Category Archives for Video Sharing

How to share your Zoom recordings with a group, privately

The world, particularly the educational world, is Zooming. Many Zoom users – teachers, professors, coaches, managers – are recording their Zoom meetings locally on their computer.

Great, but what do you do with those recordings? How can you share them? How do you get users to engage with the recordings? 

We give you some options in this post.

Sharing Zoom meetings to YouTube works. But it isn’t safe, private, easy to manage, and it doesn’t allow discussion. We talked about that in another blog post on why sharing video with YouTube is really a terrible option for groups.

Really. Don't use YouTube to share Zoom recordings.

Sharing Zoom Recordings on YouTube

But if you want to do it on YouTube, here’s how:

  1. Record your meeting in Zoom. Here’s the Zoom support article on how to do it.
  2. That’ll eventually convert to an .mp4 file
  3. Log into YouTube and use the little Camera and Plus sign icon near the top right. Here are the YouTube instructions.
  4. Set your video to “Unlisted” in YouTube.
  5. Share the link to the video (just copy it from the browser address bar when the video is visible) with the people you’re sharing with.

Sharing Zoom meeting recordings on Google Drive, OneDrive, iCloud, and Dropbox 

Sharing files over email, or into shared drives like Google Drive, OneDrive, iCloud, and Dropbox works, but you lose control of the video and you can’t have private discussions in the group about it. This is what Zoom itself recommended in 2015. (Bet you didn’t think Zoom was around in 2015!). Here’s how you’d do it.

  1. In whichever service you choose, create a folder for the Zoom recordings you want to share. Give it the name of your group.
  2. Invite people to join the folder using the link from the service you’re using.
  3. When you make a Zoom recording you can just move it into the desktop folder and it should sync to the Drive, OneDrive, Dropbox, Box, or iCloud folder so others can see it.
  4. You should try to set your folder so that your group members can’t delete videos from it.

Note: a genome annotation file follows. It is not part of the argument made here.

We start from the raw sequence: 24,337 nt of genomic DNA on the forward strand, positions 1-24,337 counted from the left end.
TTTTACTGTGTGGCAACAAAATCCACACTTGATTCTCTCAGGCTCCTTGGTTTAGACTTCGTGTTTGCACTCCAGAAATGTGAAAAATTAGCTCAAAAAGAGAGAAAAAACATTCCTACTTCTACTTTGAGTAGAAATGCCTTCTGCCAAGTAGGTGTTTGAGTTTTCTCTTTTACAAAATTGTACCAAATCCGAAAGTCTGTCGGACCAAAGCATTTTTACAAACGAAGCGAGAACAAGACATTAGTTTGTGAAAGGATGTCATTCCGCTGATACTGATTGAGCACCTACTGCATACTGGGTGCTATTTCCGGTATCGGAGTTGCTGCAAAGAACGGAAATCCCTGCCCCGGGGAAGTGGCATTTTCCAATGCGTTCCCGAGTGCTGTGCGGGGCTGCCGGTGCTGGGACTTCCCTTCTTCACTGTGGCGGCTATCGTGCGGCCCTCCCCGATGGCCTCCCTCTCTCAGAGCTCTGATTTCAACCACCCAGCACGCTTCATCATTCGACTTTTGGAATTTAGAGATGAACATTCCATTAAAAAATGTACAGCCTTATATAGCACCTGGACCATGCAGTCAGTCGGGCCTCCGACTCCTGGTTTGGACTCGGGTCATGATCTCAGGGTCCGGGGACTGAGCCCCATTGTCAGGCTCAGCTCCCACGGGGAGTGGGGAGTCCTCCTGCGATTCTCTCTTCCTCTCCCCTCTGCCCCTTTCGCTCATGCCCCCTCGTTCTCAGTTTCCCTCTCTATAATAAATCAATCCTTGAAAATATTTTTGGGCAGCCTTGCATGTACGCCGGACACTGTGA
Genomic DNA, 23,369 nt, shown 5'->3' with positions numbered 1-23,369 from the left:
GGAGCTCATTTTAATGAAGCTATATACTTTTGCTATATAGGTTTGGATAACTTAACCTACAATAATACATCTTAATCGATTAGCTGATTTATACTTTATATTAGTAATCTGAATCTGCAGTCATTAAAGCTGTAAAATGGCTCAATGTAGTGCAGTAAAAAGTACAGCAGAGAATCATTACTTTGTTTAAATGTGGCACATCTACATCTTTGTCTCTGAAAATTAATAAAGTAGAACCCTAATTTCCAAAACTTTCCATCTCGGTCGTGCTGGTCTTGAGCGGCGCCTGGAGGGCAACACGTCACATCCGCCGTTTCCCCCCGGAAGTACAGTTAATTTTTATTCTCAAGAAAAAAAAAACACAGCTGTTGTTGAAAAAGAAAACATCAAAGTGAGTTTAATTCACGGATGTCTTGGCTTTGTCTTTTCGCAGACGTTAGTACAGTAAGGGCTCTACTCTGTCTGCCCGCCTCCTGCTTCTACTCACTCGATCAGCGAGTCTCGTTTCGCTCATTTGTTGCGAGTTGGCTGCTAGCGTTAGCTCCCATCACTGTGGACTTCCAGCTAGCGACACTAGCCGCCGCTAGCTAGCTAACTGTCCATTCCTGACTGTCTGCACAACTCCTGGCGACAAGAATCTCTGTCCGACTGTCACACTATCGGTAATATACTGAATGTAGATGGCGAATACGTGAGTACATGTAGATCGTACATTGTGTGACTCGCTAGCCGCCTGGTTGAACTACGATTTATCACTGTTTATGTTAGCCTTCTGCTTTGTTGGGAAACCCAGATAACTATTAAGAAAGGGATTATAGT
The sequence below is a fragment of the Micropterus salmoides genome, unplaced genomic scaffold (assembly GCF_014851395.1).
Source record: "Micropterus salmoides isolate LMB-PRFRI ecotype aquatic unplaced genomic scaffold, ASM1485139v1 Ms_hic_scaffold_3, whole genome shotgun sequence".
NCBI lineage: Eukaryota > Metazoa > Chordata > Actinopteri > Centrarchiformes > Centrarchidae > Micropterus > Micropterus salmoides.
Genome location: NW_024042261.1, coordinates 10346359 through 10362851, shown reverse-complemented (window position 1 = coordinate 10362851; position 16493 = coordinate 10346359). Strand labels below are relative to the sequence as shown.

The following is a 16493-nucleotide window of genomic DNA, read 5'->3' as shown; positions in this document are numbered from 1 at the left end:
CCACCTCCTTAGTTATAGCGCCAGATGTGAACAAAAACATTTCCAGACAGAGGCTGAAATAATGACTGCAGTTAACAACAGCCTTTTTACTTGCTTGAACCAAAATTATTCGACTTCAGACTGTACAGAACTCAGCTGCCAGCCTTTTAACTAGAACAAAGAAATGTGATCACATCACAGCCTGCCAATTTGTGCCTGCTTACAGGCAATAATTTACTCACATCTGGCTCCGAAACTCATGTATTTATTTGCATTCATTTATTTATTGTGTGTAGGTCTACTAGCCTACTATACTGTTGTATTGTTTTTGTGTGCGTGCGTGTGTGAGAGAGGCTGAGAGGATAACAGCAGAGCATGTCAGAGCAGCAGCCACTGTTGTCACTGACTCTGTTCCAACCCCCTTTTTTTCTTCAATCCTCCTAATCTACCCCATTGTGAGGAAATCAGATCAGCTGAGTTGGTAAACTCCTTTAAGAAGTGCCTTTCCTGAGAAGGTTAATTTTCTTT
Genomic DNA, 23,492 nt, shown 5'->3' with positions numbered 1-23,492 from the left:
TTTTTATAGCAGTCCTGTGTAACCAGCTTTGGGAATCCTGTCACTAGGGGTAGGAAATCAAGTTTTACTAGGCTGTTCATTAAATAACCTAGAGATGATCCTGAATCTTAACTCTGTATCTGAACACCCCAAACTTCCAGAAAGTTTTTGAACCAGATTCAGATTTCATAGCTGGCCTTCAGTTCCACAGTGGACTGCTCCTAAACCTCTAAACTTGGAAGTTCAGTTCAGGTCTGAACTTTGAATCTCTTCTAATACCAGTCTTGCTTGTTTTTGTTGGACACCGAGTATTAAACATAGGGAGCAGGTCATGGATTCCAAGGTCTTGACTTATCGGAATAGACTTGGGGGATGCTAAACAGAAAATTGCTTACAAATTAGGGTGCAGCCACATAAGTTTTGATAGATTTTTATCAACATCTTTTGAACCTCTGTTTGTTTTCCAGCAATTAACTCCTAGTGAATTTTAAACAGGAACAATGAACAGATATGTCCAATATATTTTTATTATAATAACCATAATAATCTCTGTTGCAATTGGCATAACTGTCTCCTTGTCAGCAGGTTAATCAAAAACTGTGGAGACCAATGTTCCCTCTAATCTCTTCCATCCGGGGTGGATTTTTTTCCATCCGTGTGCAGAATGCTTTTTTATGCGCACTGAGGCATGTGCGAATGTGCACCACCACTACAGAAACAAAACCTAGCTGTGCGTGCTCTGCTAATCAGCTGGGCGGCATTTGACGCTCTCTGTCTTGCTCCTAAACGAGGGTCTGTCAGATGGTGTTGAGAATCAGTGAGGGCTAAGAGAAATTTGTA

Dropbox is probably best here because they have an integration with Zoom. But your Dropbox free account can only store so many videos.

Using WeVu to Share Zoom Recordings (a better option!)

If you want a walled-off, private site for your group, one that keeps your videos safe and allows your group to discuss the videos, it’s easiest and best to do this, whether in education or otherwise, on WeVu. (You can do it for Audio, Image, or PDF files too!)

If you have WeVu sites for your groups of learners or employees, you:

  1. Record the Zoom session. According to the Zoom support article here. Use the local computer option to make it easier to find and upload to WeVu.
  2. Once the meeting is done, it’ll compress to .mp4 in a folder on your local computer.
  3. In your WeVu site, where your group members are site users and you are the site owner, you upload the meeting file. You can put it in a particular Playlist to organize it if you want.
  4. If you’ve set it for email notifications to users, they’ll get an email with a link that takes them right to the video. Of course, when they log in as normal too, they’ll be able to see it anytime.
  5. Now your users can discuss the video or audio file using time-stamped comments and replies, or location-specific comments and replies on image or pdf files.

There are some other services for sharing videos, as we discussed here, but WeVu is the easiest and gives your users the opportunity for maximum engagement and dialogue around your Zoom events, anytime afterwards.

Here’s a picture of a Zoom meeting in WeVu. In fact, it’s a Zoom meeting uploaded to YouTube and imported to WeVu, but it’ll work just the same if you upload to WeVu and avoid YouTube altogether! See the time-specific comments and replies (on the right) about a particular statement a participant made late in the meeting?

Of course, we think WeVu is your best bet for sharing any video privately, organizing the videos, and having discussions around them. WeVu is really free if you use YouTube or Dropbox for storage, and it's really affordable if you want the security and functionality of uploading to WeVu storage. 

Sharing and Discussing Video, Image, Audio, and PDF files in a Work Team, School Class, or Training Course – Asynchronously

Filesharing is nothing new. But the COVID-19 crisis has massively increased the need to share multiple file types and have pinpoint discussions about specific elements of those files. Even more than before, people need to share video, audio, images, and documents and be able to refer to specific moments, text, spots, locations, clips, areas, paragraphs, sections, and so on. Collaborating on all these formats means referring to those areas specifically.

Everyone knows how this works with text. You have a document shared by email or in Google Docs or Dropbox or iCloud or Box or whatever. You click and highlight text and make a comment. Your colleagues reply. Simple.